Marvell is widely considered as a badly managed, crappy company with a poor product line.
These guys have been losing to Broadcom and Qualcomm pretty much on every socket they've competed on.

Why on earth would Avago/Broadcom even consider buying them.. ?
Sounds like someone is trying to dump Marvell stocks, fast.
kq4ym
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kq4ym,
User Rank: Light Sabre
7/21/2015 | 3:05:49 PM
Re: Marvell's moble SoC business
I wonder how true it may or may not be that "market cap grows by a bit more than the sum of the two, which means they could acquire someone bigger, and the fact you are growing fast means your shares go up more." If true the race should be on by all smaller firms to acquire their bigger competitors.
Sarah Thomas
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Sarah Thomas,
User Rank: Blogger
7/20/2015 | 11:59:10 AM
MKM investment note
MKM got in touch about our article and said it's telling its clients:

Lightreading is reporting that a "reputable source" says AVGO will make a bid for MRVL.  We retain a degree ofskepticism given Lightreading's lack of track record.  Furthermore, nearly 100% of MRVL's business would face significant anti-trust issues or is unattractive, in our opinion: (1) MRVL's storage business competes with LSI, (2) their networking business competes with BRCM, and (3) their wireless chipset business is considered unattractive.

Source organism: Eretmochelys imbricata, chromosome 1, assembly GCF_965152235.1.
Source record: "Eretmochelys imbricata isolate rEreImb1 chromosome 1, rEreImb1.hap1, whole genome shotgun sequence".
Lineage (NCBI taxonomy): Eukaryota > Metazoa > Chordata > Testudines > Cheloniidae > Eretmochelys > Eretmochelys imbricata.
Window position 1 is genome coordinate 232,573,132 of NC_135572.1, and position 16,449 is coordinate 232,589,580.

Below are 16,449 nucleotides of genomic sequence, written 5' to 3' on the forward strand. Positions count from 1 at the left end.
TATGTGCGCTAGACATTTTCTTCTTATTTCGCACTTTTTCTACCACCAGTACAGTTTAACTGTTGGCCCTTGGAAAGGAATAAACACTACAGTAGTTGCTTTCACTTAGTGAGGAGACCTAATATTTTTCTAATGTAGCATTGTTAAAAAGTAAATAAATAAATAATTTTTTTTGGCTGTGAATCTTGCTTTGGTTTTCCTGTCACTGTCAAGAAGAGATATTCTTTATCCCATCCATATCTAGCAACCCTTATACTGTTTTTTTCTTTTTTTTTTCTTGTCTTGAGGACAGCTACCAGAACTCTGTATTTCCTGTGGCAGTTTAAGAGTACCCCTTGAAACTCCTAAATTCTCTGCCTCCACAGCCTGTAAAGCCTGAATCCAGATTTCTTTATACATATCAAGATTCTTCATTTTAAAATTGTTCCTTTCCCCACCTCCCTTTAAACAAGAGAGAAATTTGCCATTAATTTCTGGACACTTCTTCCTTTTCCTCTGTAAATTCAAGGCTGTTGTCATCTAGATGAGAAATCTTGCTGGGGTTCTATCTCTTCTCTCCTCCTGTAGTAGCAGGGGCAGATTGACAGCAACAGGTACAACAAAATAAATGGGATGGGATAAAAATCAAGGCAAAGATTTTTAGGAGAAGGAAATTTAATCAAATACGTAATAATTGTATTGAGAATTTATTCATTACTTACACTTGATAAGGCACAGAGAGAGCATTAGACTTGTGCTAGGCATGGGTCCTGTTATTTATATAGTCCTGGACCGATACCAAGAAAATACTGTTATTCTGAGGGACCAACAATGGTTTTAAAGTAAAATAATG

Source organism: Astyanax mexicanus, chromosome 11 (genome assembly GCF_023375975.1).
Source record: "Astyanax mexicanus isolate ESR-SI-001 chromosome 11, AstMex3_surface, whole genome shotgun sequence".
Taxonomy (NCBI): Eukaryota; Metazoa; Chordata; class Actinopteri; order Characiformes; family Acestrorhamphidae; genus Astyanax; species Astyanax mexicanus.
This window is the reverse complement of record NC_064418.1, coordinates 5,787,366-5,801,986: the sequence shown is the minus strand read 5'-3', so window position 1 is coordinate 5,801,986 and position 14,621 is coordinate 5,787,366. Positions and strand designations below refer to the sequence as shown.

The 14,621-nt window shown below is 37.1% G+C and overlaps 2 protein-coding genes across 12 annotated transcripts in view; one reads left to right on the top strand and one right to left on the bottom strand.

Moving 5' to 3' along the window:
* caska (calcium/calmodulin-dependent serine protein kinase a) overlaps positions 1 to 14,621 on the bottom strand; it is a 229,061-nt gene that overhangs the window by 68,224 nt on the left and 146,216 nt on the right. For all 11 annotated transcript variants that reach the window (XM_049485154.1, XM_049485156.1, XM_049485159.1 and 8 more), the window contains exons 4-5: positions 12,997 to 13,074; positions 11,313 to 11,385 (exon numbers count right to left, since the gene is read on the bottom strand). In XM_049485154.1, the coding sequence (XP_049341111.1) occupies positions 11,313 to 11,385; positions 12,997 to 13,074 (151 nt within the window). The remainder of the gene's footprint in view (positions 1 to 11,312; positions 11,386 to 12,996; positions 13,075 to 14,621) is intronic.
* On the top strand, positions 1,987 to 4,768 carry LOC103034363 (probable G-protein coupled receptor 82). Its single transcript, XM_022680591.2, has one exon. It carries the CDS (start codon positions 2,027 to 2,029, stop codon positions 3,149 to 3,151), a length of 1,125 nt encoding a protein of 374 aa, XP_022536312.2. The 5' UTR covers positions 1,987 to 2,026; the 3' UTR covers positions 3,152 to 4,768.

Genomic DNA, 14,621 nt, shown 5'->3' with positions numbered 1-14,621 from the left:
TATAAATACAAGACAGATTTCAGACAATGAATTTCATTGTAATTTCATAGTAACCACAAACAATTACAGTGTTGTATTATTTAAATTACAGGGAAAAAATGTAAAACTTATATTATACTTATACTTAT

We would point to our recent INTC for ALTR  note, The Future in Semis Looks a Lot More Like The Retro 90's on why fabless models such as MRVL are attractive for consolidation, though not necessarily by AVGO in this particular case.

 Marvell Technology Group Ltd. (MRVL, Buy, $12.78, $16 PT)

Avago Technologies Limited (AVGO, Buy, $134.70, $160 PT)

Intel Corp. (INTC, Buy, $29.90, $40 PT)

Altera Corporation(ALTR,NR, $50.32)

Broadcom Corporation Class A(BRCM,NR, $53.43)

 

mhui0
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mhui0,
User Rank: Lightning
7/18/2015 | 11:23:59 AM
Marvell's moble SoC business
I hope Marvell's moble SoC business is saved and strengthened if the acquisition goes through. Competition in that space has been brutal, and Marvell has a very competitive offering; just not the name recognition that Qualcomm has enjoyed up to now.
danielcawrey
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danielcawrey,
User Rank: Light Sabre
7/17/2015 | 9:09:08 PM
Re: chip chatter
Marvell does some interesting things, using ARM to build a whole bunch of different microprocessor applications. I like them, and I also agree with the idea that Avago could be like a smaller Cisco in how it goes after companies going forward. It's a viable strategy given how quickly things change in technology. 
Sarah Thomas
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Sarah Thomas,
User Rank: Blogger
7/17/2015 | 2:25:06 PM
chip chatter
I will update as soon as I hear back from Marvell and Avago, of course. What do you all think? Would this create a semiconductor vendor that can't be beat, or would it be a bad, costly move for Avago?